May 20, 2022
Consistency. Repetition. Reliability. They are among the rudiments of successful behaviors that anchor our lives and, in my world, secure healthy lifestyles. Whether it's diet, exercise or the social relationships that motivate our behavior, positive outcomes are tied to a conscious discipline that keeps us focused. It's what I've referred to as habits, routines and rituals. One and done thinking has no place in this space.
Last fall, I shared the story of a father-son trip to Las Vegas, a case study on the use of sports-oriented rituals for relationship building. My oldest son, Anthony, and I watched the Eagles lose to the Raiders, but despite the on-field disappointment, the experience strengthened our bond, and provided a terrific installment to our portfolio of father-son customs. Like any great adventure, we were left with an appetite for more, and it didn't take long for the next opportunity to arrive.
Just a few weeks ago, it was back to Vegas again. This time with both my sons, Anthony and Stephen, for the NFL Draft. A repeat junket that didn't take much arm-twisting. We were originally scheduled to attend the draft in 2020, but COVID-19 sidetracked those plans. With COVID clearance and personal schedules aligned, we were off to Sin City along with a number of Eagles' fans seeking a weekend of football fandom and fun. The fall expedition provided great perspective for our planning – almost as much fun as the trip itself.
A pre-trip dinner at our favorite restaurant, Giumarello's in Haddon Township, marked the official start of the festivities. We finalized plans, discussed dinner venues and, of course, the potential draft picks. Then, with plans honed to the precision of a Swiss watch, our foray started with an early-morning Uber to Philadelphia International Airport, where the three of us grabbed breakfast before an 8:30 a.m. flight. With the time difference, this got us to Vegas by 10:30 a.m., giving us almost a full day to get settled and connect with my brother Chris from Southern California, who was able to join us for the draft's first round Thursday night.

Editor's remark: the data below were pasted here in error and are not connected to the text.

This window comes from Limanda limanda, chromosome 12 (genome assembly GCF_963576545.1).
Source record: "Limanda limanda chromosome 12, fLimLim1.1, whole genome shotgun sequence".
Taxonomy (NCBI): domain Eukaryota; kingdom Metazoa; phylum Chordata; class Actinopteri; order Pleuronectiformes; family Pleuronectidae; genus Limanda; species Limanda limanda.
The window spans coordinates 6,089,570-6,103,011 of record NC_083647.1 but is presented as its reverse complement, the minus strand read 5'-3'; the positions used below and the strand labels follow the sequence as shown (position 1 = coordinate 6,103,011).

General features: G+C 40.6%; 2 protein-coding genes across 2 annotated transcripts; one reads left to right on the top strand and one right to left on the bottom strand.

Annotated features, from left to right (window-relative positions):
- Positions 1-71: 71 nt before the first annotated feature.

From the minute we got off the plane, it was clear that the town was rockin'. People in NFL jerseys from every city were on display like a rainbow. No matter where we went, we were constantly greeted by shouts of "Go Birds" as we proudly sported our Eagles garb.
Headquarters was the Cosmopolitan Hotel with a room and balcony overlooking the Bellagio, where a number of draft events were happening. We could see the main stage in the distance. Strategically, we chose to watch the draft from the hotel where we ordered a game-day worthy spread. The more personal setting was much more comfortable, but no less energized.
Like all Eagles' fans, we were on the edge of our seats and rode the emotional roller coaster through the Birds' initial pick of defensive tackle Jordan Davis, and then the trade for wide receiver A.J. Brown. What a night. Events like the draft, particularly given where the Eagles landed and how they got there, have a way of pulling people together. Sharing the moment with the boys and my brother made it super special.